Navy at Johns Hopkins: Three things to watch
A victory Saturday for either the No. 11 Midshipmen or the No. 10 Blue Jays could go a long way in polishing their resumes for a NCAA tournament bid. Here are a few developments that could determine the outcome.
1) Johns Hopkins boasts a 20-goal scorer in Kyle Wharton, but the team has gotten production from attackmen Chris Boland and Steven Boyle and midfielder Michael Kimmel and Brian Christopher – all of whom have scored at least 13 goals this season. So which player of the five gets the short stick? That’s the dilemma for Navy coach Richie Meade. "For four years, I would sit around and go, ‘Man, I wish they didn’t have [Kyle] Harrison,’ or ‘Man, I wish they didn’t have [Paul] Rabil,’" he said. "The more film you watch this season, they’re really sharing the ball very well and they can shoot it. If you make any defensive mistakes, they take advantage because they’re very smart. … This is the best offensive team we’re going to play against."
2) Blue Jays coach Dave Pietramala said he expects Tim Paul, the Midshipmen’s leading scorer, to return for this game after missing last Saturday’s win against Army with a sprained left ankle. But one of his biggest concerns is containing Navy’s transition. In the last three games, short-stick defensive midfielders Geoff Leone and Bobby Lennon have combined for four goals, three assists, 11 groundballs and six caused turnovers, and long-stick midfielder Zack Schroeder has scored a goal and collected four groundballs and three forced turnovers. "They generate a lot of offense converting from defense to offense," Pietramala said. "They do a great job. They know they’ve got a really good defensive midfield that can create transition, and that’s one of the key focuses of this game."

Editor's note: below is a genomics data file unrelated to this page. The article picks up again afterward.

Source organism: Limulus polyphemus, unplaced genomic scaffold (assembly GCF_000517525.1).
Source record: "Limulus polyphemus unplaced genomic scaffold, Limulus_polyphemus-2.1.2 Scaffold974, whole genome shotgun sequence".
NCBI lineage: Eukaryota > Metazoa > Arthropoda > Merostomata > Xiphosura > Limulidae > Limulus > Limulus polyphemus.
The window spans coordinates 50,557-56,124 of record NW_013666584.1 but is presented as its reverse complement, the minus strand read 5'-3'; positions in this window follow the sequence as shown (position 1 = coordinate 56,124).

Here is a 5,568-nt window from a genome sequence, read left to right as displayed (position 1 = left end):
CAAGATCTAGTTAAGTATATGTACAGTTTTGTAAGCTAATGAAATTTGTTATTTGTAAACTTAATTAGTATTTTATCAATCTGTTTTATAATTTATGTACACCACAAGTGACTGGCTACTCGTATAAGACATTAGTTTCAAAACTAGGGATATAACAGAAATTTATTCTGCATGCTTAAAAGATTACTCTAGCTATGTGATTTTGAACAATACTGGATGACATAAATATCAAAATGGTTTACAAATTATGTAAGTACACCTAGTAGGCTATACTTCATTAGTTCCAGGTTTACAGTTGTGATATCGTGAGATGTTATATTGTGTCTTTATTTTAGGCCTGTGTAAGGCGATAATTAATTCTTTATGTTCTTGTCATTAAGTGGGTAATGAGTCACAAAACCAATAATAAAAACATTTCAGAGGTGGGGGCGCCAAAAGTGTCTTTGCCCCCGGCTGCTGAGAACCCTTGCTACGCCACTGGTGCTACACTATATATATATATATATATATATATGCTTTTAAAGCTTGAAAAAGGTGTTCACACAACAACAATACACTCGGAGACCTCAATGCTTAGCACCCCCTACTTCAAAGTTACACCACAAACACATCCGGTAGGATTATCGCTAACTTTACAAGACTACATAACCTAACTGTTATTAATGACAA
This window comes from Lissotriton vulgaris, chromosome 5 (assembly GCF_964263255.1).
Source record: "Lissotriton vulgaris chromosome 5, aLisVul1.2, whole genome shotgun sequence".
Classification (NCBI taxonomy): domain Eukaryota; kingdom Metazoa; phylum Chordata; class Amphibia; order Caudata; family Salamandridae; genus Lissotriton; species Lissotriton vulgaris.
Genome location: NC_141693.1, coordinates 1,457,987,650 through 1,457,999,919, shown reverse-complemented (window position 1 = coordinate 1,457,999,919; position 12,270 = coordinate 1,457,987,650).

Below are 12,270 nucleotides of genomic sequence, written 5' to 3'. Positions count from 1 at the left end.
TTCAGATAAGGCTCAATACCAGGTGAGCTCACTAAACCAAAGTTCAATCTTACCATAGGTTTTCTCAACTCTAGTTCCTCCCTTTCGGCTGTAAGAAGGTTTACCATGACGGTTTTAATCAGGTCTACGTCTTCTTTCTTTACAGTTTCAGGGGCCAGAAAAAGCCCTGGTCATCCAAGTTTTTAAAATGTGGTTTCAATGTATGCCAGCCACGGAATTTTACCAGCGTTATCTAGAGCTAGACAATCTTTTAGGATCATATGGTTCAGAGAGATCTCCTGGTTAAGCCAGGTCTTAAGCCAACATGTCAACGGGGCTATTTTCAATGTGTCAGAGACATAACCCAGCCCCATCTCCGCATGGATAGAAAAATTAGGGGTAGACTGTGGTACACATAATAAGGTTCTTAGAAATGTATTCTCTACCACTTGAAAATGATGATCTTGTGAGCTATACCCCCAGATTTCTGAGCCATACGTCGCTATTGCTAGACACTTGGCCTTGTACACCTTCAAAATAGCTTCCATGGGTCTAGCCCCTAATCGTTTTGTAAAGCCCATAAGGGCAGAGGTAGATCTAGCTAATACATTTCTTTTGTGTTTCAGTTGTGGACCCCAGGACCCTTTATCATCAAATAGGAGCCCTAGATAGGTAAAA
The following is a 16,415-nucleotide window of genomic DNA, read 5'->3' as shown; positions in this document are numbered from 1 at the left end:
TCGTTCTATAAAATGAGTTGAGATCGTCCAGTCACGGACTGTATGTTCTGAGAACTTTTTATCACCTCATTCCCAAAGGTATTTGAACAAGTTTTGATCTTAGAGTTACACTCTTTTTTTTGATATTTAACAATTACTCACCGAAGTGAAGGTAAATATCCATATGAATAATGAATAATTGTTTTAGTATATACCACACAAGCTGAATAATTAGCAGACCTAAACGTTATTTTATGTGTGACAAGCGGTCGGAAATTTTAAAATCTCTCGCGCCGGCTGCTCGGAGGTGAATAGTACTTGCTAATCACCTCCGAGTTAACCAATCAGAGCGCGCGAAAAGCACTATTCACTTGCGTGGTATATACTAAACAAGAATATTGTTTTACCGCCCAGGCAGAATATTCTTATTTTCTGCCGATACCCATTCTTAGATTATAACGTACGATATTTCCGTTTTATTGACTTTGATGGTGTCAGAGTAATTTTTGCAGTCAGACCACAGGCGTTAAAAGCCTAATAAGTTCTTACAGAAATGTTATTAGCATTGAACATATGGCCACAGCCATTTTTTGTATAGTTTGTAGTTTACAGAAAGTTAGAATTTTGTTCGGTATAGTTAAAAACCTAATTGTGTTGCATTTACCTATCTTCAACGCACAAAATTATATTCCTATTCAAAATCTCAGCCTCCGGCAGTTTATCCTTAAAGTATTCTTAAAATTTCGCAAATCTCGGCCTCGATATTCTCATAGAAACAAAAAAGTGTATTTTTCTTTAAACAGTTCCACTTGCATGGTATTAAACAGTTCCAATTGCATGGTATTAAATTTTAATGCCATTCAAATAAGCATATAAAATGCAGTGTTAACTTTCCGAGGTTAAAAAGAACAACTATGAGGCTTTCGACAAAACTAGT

3) The elephant in the room is the 35-game winning streak Johns Hopkins owns against the Midshipmen. But both Meade and Pietramala agreed that all the numbers can be thrown out the window when the teams take the field. "We haven’t beaten Johns Hopkins for a lot of reasons, and a lot of it is because they’re Johns Hopkins," Meade said. "… We’re going to have to do everything we possibly can and nothing that has happened before is going to help us play against Johns Hopkins. We’re going to have to play very, very well." Added Pietramala: "We have to go out and they have to go out, and you have to go out and earn a victory every year. … This is a new year. What happened last year doesn’t matter. What we can do is we can learn from the mistakes that we made last year and learn from the things that we were successful at doing last year, but that’s it."